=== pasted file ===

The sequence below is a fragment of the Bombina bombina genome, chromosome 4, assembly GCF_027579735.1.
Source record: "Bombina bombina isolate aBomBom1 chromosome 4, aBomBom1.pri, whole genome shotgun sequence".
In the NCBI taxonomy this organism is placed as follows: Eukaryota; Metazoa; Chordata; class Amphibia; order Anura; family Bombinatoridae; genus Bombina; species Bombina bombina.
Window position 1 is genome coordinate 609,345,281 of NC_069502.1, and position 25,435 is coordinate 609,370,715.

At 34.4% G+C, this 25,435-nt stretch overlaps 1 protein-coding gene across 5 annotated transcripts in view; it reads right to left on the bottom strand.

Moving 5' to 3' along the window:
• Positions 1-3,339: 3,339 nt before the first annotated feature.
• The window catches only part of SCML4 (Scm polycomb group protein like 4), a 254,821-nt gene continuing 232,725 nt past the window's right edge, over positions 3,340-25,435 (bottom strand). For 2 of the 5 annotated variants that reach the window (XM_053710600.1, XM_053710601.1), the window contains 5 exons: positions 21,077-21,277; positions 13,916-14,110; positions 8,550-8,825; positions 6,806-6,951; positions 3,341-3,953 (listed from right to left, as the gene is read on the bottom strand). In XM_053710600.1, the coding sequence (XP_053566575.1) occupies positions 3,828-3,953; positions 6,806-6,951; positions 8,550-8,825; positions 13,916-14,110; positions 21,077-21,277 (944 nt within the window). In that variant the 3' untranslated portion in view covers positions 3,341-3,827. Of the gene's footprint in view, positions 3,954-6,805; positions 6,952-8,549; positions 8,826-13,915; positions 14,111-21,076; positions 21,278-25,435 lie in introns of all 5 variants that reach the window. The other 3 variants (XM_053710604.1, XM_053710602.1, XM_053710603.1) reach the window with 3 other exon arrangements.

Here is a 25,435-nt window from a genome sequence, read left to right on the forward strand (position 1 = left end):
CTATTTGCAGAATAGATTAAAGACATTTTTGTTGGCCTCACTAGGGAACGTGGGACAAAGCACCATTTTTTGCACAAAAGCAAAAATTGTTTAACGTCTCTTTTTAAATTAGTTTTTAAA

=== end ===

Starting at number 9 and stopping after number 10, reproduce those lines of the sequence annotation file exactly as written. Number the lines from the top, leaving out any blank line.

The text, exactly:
Here is a 25,435-nt window from a genome sequence, read left to right on the forward strand (position 1 = left end):
CTATTTGCAGAATAGATTAAAGACATTTTTGTTGGCCTCACTAGGGAACGTGGGACAAAGCACCATTTTTTGCACAAAAGCAAAAATTGTTTAACGTCTCTTTTTAAATTAGTTTTTAAA